The NOA has posted numerous anti-Semitic articles and editorials on its Web
site, La Voz de Aztlan. Many of these articles allege Jewish
control of the U.S. government (one described the Monica Lewinsky affair as a
plot involving the Mossad and, by extension, Israel.) The NOA has exploited the
September 11, 2001 terrorist attacks to further extend its anti-Semitic and
anti-Israel conspiracy theories.
On September 13, 2001, Hector Carreon, NOA founder and editor of La Voz de
Aztlan, which the NOA describes as an online news service, wrote:
"There is no doubt that our foreign policy in the Middle East has
contributed to the attacks on the Twin Towers and the Pentagon. Is not our
support of Zionism too high a price to pay? Why are we supporting an Israeli
apartheid policy that has made all of Islam our mortal enemy?"
Carreon published an essay on Oct. 9, 2001 titled "Anthrax Terrorists
May Be Zionists," in which he claimed that the anthrax outbreak in Florida
may have been the work of Jews. Carreon claimed that in July 2001 he received an
anonymous letter containing a "small amount of a yellowish white
substance" and text claiming that "Jews had an illustrious history in
biological research." Carreon claimed he developed "flu like
symptoms" after receiving that letter. This made him suspicious of the Boca
Raton anthrax case; Carreon claims that "the laboratory engineered Anthrax
spores came in the mail in an envelope that included a 'Star of David'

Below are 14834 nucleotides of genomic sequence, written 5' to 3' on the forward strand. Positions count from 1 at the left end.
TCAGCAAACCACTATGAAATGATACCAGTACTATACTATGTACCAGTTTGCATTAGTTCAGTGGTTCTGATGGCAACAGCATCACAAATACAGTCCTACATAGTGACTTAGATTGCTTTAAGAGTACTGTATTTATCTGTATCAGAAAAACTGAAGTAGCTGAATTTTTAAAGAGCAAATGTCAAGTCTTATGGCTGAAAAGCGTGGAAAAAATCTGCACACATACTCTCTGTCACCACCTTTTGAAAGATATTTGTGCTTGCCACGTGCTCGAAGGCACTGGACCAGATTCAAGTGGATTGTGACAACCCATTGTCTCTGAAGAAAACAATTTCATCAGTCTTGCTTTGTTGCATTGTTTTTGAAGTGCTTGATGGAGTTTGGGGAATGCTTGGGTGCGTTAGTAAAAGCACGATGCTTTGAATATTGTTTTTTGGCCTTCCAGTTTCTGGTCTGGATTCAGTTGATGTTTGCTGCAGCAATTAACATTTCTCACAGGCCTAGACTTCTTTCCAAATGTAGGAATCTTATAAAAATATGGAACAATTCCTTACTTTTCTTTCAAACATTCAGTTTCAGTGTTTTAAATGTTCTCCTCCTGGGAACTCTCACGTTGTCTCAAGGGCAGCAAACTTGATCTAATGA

charm." Carreon wrote, "We believe that the terrorists are actually
Zionists." Everyone assumes that "the dangers we face" come from
Islamic terrorists, stated Carreon, "but our experience has been different.
We fear Zionist terrorists more. They have been trying to take away our
constitutional right of freedom of political expression through acts of
The Syria Times Daily Politic News Online (Oct. 16, 2001) reprinted
the article under its original headline, "Anthrax Terrorists May Be
Another essay in La Voz de Aztlan titled "Anthrax Letter Messages
Seem Contrived" suggested that anthrax-laced letters addressed to NBC News
anchor Tom Brokaw and U.S. Sen. Tom Daschle were possibly sent by
"Zionists." According to the essay, "Zionists have been worried
because they perceive that the American public is wavering in their support of
Zionist racist polices against the Palestinians. They are desperate and will do
anything to manipulate U.S. public opinion. This is one of their favorite
Ernesto Cienfuegos, La Voz de Aztlan staff writer, suggested that
Zionists were responsible for the October 2001 assassination of Israeli Tourism
Minister Rehavam Ze'evi, claiming that Israelis were attempting to
"frame" the terrorist group that immediately accepted responsibility
for the killing, the Popular Front for the Liberation of Palestine. According to
Cienfuegos, "The Zionists needed to create a situation in order to relieve
the great pressure and to find a new excuse to attack the Palestinians. This has
The NOA is sympathetic to the Palestinian cause, often likening the
Palestinians’ goals with their own: "La Raza's struggle for the land and
for political and economic self-determination is not different from the struggle
of the Palestinian people in Zionist Israel. We live in Aztlan under Anglo
domination as the Palestinians live under Jewish domination."
"La Raza," meaning "the nation" or "the race,"
is a term used by some mainstream Hispanic organizations like the National
Council of La Raza, which the NOA is not affiliated with and does not represent.